Blogging Misses The Cut for Small Business Priorities

small business bloggingIf you own or lead a small business, you’re familiar with the vast number of tasks that need to be completed on a daily basis just to keep the doors open, including priorities like paying suppliers, managing payroll, invoicing and sales probably top the list.

Over the past few years social media and blogging have become a big conversation piece in the small business world and have left many small business owners feeling a bit on the outside as to how to approach these new media opportunities in a way to maximize their businesses, hence the reason that blogging and social media aren’t on the “high priority” list.

The biggest reason for this is probably the fact that measurement in the new media arena is still hard to come by and what can’t be measured becomes incredibly hard to invest in.

Yet the fear of not participating is causing a lot of companies to jump into social and blogging (content) activities. The downside? The approach is more of a “check the box” rather than a strategy that works.

Companies create Facebook pages that sit dormant, Twitter handles that don’t tweet or just RT others, and accounts on other sites that serve as mere parked online real estate.

And while those “activities” may make you feel like you are on the road to online prosperity; checking the box simply does not work.

Since there are a million experts that will tell you how to use social media, I want to focus on something that can truly help your business reach a targeted audience and drive more readership, build strategic community and translate to sales:

Blogging.

Yep, not Twitter, not Facebook, but a well thought-out content strategy that creates meaningful content for the audience that you consider the ideal target.

When done correctly, this can separate your small business from others that do the same thing, in the same location for roughly the same price.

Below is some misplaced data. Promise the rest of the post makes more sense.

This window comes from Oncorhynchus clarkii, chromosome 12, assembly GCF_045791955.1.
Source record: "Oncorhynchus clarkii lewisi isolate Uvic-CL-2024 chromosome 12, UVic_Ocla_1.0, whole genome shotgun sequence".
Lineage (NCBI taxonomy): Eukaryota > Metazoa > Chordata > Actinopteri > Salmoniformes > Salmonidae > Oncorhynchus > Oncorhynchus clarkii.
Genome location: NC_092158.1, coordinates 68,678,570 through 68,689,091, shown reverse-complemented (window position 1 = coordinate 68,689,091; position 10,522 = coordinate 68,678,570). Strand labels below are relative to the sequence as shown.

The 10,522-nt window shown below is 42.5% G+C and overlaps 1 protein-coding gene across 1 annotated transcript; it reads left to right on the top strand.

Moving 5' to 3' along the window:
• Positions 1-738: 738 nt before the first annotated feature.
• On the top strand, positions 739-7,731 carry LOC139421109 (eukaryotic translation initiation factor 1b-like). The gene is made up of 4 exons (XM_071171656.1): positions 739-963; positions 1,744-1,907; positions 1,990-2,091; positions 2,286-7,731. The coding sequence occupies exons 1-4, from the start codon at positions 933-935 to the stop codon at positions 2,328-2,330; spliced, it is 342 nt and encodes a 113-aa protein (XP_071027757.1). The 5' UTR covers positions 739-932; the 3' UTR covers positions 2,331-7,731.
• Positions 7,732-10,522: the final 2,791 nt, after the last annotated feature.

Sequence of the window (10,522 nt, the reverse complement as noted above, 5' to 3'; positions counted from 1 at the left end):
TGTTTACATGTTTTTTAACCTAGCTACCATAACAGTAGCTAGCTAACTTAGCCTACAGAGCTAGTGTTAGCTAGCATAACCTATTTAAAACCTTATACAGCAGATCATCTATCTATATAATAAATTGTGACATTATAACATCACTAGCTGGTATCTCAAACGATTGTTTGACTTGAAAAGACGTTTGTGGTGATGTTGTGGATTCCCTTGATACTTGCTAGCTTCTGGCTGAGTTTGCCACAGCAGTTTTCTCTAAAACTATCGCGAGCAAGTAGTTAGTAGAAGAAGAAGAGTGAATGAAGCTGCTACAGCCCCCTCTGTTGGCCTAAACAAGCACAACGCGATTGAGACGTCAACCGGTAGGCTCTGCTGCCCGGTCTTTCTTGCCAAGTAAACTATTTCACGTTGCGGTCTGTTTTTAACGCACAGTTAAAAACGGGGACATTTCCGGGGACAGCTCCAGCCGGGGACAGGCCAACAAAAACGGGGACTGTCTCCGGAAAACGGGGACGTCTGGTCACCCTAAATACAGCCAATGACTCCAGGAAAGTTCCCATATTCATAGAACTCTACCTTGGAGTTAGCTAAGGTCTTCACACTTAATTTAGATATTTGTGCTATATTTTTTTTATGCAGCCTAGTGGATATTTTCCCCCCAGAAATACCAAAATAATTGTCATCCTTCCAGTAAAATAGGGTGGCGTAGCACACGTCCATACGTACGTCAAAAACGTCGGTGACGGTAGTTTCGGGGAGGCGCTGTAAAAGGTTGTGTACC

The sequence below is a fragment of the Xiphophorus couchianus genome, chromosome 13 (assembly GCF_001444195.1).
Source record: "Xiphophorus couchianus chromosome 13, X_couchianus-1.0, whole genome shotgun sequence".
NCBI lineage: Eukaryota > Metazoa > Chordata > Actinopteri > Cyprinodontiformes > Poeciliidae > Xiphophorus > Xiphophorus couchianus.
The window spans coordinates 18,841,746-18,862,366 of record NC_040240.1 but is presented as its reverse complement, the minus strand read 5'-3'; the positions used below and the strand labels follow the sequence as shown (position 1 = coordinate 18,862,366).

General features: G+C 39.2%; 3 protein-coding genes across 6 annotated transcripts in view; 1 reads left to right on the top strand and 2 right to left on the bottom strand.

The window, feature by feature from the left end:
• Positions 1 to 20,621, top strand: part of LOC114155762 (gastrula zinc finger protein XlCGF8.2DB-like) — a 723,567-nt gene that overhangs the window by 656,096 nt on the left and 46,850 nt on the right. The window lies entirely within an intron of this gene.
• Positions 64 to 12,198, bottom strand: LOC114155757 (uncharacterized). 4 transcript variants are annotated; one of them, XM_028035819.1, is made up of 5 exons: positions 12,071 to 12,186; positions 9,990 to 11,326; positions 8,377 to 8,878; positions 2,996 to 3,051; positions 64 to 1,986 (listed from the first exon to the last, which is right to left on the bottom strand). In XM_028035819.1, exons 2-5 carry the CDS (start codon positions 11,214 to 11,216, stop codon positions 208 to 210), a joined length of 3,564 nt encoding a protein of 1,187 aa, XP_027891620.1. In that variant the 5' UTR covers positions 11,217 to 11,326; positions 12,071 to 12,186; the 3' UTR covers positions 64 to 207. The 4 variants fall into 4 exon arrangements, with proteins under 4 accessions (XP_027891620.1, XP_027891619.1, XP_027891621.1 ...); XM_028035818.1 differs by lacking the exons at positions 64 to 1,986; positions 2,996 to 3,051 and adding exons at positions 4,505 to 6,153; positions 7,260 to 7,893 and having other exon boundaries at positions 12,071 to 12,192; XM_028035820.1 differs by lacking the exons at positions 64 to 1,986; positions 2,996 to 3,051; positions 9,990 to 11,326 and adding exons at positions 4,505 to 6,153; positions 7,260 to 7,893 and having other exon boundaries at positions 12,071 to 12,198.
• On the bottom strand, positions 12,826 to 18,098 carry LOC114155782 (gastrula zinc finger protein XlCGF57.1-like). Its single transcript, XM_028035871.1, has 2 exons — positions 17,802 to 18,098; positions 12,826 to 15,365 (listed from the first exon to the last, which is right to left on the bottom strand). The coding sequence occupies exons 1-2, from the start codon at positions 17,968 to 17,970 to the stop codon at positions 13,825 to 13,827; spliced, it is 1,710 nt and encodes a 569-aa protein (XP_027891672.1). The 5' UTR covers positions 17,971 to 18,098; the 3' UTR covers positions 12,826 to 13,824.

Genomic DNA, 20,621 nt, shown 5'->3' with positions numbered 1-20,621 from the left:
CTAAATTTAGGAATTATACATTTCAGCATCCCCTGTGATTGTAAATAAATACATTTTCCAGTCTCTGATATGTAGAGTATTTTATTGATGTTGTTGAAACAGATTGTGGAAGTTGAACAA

This is because small businesses that have leadership teams that blog are better reflecting value propositions for their business and adding personality to what may seem like a lot of the same messaging.

Now that I have said this, I know what a lot of small business owners are going to say.

  • I don’t have time to blog
  • I’m not a good writer
  • I don’t know how to come up with content
  • Nobody is going to read our blog

All good arguments…

However, they are all wrong.

While I wouldn’t argue with most small business owners that they can afford to not be on Twitter and maybe even not be on Facebook, I would vehemently argue that they cannot afford not to have a content strategy (centered on a blog) that provides unique and regular insights into the problems that their most coveted customers need solved.

Furthermore, whether you as the owner write the content yourself, or you hire someone to do it, that creation of meaningful content will pay far more dividends than tweeting the latest news article from Yahoo.

So let’s demystify a small business content strategy.

  • Integrate a blog into your company website that regularly posts content from your company’s leaders and business line managers.
  • If you don’t have time to write the content, hire someone to ghost write for you that can, in your voice, articulate thought leadership in your areas of business expertise.
  • Regularly (at least 1x per week) post content and share it to all of your networks, feeds and mail lists. In addition, make sure your teams are sharing it with their online communities such as their LinkedIn groups and networks.
  • Use internal linking to take readers to pages on your site that discuss your products and offerings. However, do not create content full of sales and marketing pitches. A blog shouldn’t be used as a direct sales technique.
  • Focus on measuring the community building rather than just the metrics. It’s easy to get your content seen, but having it seen by the right audience takes commitment and time (realistically, six months or more before you see significant growth in meaningful metrics).